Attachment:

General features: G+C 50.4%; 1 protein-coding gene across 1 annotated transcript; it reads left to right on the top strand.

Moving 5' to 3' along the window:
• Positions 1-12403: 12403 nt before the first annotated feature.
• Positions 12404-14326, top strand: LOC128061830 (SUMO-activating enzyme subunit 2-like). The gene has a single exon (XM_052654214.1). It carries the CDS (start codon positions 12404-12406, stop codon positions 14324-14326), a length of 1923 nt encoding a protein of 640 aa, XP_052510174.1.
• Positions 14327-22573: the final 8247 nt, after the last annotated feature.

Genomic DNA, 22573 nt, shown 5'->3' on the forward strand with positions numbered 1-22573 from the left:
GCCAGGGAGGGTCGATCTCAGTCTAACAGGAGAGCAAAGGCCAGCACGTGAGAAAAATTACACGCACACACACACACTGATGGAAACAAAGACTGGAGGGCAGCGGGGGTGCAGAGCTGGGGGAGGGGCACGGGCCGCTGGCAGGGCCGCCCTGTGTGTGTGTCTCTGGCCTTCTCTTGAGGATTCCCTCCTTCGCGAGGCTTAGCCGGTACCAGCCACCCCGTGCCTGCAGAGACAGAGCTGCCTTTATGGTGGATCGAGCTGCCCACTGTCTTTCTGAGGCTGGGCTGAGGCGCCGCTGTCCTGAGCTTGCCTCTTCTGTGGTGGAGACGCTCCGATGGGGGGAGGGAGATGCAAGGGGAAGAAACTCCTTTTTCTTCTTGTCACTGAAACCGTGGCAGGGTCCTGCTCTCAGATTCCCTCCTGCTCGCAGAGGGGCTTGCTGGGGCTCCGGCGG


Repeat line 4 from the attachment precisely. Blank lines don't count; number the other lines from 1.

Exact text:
• Positions 12404-14326, top strand: LOC128061830 (SUMO-activating enzyme subunit 2-like). The gene has a single exon (XM_052654214.1). It carries the CDS (start codon positions 12404-12406, stop codon positions 14324-14326), a length of 1923 nt encoding a protein of 640 aa, XP_052510174.1.